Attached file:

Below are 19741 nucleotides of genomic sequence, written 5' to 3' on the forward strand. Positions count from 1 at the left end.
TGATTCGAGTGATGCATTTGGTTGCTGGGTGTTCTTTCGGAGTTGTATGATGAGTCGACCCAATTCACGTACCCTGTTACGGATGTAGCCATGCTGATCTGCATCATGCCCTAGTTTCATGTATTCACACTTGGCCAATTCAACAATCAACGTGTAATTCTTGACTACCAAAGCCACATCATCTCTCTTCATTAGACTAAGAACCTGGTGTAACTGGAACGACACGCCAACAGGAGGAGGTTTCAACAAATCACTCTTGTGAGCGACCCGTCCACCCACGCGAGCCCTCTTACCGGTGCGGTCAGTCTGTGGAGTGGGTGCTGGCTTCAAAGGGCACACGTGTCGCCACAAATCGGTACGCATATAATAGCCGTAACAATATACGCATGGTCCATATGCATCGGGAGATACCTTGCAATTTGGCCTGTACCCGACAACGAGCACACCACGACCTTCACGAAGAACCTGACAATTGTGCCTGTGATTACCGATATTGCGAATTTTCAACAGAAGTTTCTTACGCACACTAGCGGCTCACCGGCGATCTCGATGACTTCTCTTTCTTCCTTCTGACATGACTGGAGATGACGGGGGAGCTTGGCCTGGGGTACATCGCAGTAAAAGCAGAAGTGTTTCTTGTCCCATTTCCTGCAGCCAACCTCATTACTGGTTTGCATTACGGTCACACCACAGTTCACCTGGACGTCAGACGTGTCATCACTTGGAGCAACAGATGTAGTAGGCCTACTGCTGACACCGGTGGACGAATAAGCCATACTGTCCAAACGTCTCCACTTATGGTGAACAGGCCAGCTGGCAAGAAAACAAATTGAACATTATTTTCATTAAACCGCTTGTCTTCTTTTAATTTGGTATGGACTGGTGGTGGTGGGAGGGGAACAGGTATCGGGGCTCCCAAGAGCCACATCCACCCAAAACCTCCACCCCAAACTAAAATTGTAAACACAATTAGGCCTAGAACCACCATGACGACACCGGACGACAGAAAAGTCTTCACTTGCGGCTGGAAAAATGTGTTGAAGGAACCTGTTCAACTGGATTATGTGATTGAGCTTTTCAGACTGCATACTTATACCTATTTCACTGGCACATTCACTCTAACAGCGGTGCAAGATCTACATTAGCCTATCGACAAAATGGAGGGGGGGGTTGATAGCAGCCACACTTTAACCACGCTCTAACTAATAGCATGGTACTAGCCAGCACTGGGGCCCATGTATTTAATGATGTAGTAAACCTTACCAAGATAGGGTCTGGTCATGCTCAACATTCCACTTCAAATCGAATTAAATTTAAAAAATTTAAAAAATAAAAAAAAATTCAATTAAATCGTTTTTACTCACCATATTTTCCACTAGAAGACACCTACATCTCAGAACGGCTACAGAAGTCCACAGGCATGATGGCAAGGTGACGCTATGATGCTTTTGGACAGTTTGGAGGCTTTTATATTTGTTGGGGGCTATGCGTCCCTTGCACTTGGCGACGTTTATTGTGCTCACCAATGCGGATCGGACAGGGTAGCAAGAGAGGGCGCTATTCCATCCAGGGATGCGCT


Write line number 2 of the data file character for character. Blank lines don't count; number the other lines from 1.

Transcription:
TGATTCGAGTGATGCATTTGGTTGCTGGGTGTTCTTTCGGAGTTGTATGATGAGTCGACCCAATTCACGTACCCTGTTACGGATGTAGCCATGCTGATCTGCATCATGCCCTAGTTTCATGTATTCACACTTGGCCAATTCAACAATCAACGTGTAATTCTTGACTACCAAAGCCACATCATCTCTCTTCATTAGACTAAGAACCTGGTGTAACTGGAACGACACGCCAACAGGAGGAGGTTTCAACAAATCACTCTTGTGAGCGACCCGTCCACCCACGCGAGCCCTCTTACCGGTGCGGTCAGTCTGTGGAGTGGGTGCTGGCTTCAAAGGGCACACGTGTCGCCACAAATCGGTACGCATATAATAGCCGTAACAATATACGCATGGTCCATATGCATCGGGAGATACCTTGCAATTTGGCCTGTACCCGACAACGAGCACACCACGACCTTCACGAAGAACCTGACAATTGTGCCTGTGATTACCGATATTGCGAATTTTCAACAGAAGTTTCTTACGCACACTAGCGGCTCACCGGCGATCTCGATGACTTCTCTTTCTTCCTTCTGACATGACTGGAGATGACGGGGGAGCTTGGCCTGGGGTACATCGCAGTAAAAGCAGAAGTGTTTCTTGTCCCATTTCCTGCAGCCAACCTCATTACTGGTTTGCATTACGGTCACACCACAGTTCACCTGGACGTCAGACGTGTCATCACTTGGAGCAACAGATGTAGTAGGCCTACTGCTGACACCGGTGGACGAATAAGCCATACTGTCCAAACGTCTCCACTTATGGTGAACAGGCCAGCTGGCAAGAAAACAAATTGAACATTATTTTCATTAAACCGCTTGTCTTCTTTTAATTTGGTATGGACTGGTGGTGGTGGGAGGGGAACAGGTATCGGGGCTCCCAAGAGCCACATCCACCCAAAACCTCCACCCCAAACTAAAATTGTAAACACAATTAGGCCTAGAACCACCATGACGACACCGGACGACAGAAAAGTCTTCACTTGCGGCTGGAAAAATGTGTTGAAGGAACCTGTTCAACTGGATTATGTGATTGAGCTTTTCAGACTGCATACTTATACCTATTTCACTGGCACATTCACTCTAACAGCGGTGCAAGATCTACATTAGCCTATCGACAAAATGGAGGGGGGGGTTGATAGCAGCCACACTTTAACCACGCTCTAACTAATAGCATGGTACTAGCCAGCACTGGGGCCCATGTATTTAATGATGTAGTAAACCTTACCAAGATAGGGTCTGGTCATGCTCAACATTCCACTTCAAATCGAATTAAATTTAAAAAATTTAAAAAATAAAAAAAAATTCAATTAAATCGTTTTTACTCACCATATTTTCCACTAGAAGACACCTACATCTCAGAACGGCTACAGAAGTCCACAGGCATGATGGCAAGGTGACGCTATGATGCTTTTGGACAGTTTGGAGGCTTTTATATTTGTTGGGGGCTATGCGTCCCTTGCACTTGGCGACGTTTATTGTGCTCACCAATGCGGATCGGACAGGGTAGCAAGAGAGGGCGCTATTCCATCCAGGGATGCGCT